KHA’IL III

The fifty-sixth patriarch of the See of Saint Mark (880-907). Kha’il succeeded SHENUTE I shortly after his death. Little is known about his life before or after he took the monastic vow except that he was a man of virtue and that he was penalized by one of his bishops, the occupant of the diocese of Sakha. He was a contemporary of Ahmad ibn Tulun (870-881) at the outset of his patriarchate.

Kha’il happened to be at the village of Danushar within the of Sakha, near the modern city of Disuq in the Gharbiyyah province (Amélineau, 1893, p. 143), for the consecration of a new church in the name of Ptolemeus the Martyr. Apparently the bishop was absent from the liturgy of consecration, and the patriarch proceeded with the performance of that function.

Then the bishop arrived and protested against action in his absence, and he took the sacramental utensils and threw them away, which was regarded as a mortal sin, for which the patriarch deposed him. Viciously, the bishop went to Ahmad to complain about Kha’il and to declare that the patriarch had immense wealth. Ibn Tulun, being in dire need of funds for his impending military expedition to Palestine, summoned Kha’il and demanded from him, which he did not have.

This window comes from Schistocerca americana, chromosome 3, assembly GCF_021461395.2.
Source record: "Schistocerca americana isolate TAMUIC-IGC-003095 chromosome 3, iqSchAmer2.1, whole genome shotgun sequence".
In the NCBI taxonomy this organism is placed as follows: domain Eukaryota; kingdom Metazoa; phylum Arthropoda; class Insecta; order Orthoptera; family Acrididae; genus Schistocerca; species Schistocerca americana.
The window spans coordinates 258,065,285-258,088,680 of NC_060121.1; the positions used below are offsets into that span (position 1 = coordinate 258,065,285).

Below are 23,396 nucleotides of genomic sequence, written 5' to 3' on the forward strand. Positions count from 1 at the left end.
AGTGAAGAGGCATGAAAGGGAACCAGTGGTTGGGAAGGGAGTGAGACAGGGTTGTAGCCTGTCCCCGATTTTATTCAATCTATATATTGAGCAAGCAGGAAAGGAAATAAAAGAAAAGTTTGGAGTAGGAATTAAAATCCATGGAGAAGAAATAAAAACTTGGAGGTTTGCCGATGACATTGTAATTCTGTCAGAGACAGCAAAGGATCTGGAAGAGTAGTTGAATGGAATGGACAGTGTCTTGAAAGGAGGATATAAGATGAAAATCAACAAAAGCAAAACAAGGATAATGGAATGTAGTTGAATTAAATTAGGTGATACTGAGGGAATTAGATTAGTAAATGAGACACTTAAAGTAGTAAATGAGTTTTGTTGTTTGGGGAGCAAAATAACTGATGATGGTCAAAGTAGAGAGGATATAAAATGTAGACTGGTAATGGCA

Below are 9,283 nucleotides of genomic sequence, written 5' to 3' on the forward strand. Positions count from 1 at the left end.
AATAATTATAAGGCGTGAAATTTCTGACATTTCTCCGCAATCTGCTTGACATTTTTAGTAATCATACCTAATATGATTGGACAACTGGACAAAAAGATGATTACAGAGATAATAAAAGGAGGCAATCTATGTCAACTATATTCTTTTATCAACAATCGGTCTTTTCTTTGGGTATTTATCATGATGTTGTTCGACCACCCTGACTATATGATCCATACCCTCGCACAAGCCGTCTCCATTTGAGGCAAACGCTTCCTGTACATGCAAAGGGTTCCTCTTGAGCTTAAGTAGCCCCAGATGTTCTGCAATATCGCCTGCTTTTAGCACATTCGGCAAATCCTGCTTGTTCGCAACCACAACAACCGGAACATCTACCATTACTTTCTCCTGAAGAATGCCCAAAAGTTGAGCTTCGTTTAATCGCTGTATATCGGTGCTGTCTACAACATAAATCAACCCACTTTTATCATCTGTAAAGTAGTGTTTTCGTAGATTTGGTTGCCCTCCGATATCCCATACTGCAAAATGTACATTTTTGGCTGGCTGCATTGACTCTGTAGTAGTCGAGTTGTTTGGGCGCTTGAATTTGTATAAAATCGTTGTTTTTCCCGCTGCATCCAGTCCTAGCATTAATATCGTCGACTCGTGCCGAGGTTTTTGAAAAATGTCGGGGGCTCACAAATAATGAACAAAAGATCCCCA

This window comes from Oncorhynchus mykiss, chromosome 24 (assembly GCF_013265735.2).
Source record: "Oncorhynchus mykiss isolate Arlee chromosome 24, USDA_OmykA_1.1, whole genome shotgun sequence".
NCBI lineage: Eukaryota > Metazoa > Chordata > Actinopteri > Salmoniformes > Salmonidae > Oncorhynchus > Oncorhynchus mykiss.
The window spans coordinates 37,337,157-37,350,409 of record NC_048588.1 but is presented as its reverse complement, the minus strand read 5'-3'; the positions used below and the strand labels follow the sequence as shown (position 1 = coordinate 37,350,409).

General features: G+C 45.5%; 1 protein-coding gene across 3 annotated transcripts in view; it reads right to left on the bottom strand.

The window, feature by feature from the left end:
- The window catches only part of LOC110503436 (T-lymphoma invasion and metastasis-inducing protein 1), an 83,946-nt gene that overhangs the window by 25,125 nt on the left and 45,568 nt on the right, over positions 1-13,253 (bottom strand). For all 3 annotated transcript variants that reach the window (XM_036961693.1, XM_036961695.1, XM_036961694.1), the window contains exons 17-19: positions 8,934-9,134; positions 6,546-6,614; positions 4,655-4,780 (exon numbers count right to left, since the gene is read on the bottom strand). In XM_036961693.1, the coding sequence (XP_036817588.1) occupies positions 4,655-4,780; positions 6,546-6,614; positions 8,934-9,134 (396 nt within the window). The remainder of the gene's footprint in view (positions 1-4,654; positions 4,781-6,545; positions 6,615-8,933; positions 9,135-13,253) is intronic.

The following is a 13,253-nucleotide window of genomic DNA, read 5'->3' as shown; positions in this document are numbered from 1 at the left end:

Consequently, the patriarch was arrested and incarcerated. On hearing this, two Coptic of Ibn Tulun’s administration, Bisus and Abraam, went to the vizier, Ahmad ibn al-Maridani, and pleaded with him to intercede with the sultan on behalf of patriarchal freedom. freed the patriarch on the stipulation that he would pay 10,000 dinars in a month and another 10,000 within four months. The first amount was levied from ten bishops, but the second sum was not paid because Ibn Tulun died in the field during the interval and was succeeded by his son Khumarawayh (881-896), who was more lenient toward his subjects and chose to forget about the second installment.

Little beyond this minor episode is mentioned in the HISTORY OF THE PATRIARCHS, save some miraculous and legendary tales. According to the same source, however, simony (CHEIROTONIA) had to be revived to help in payment of state financial imposts. The patriarch died on 21 Amshir in the reign of al-Muktafi (904-908).

BIBLIOGRAPHY

  • Amélineau, E. Géographie de l’Egypte a l’époque copte. Paris, 1893. Lane-Poole, S. History of Egypt in the Middle Ages. London, 1901.
  •  . . Paris, 1925.

SUBHI Y. LABIB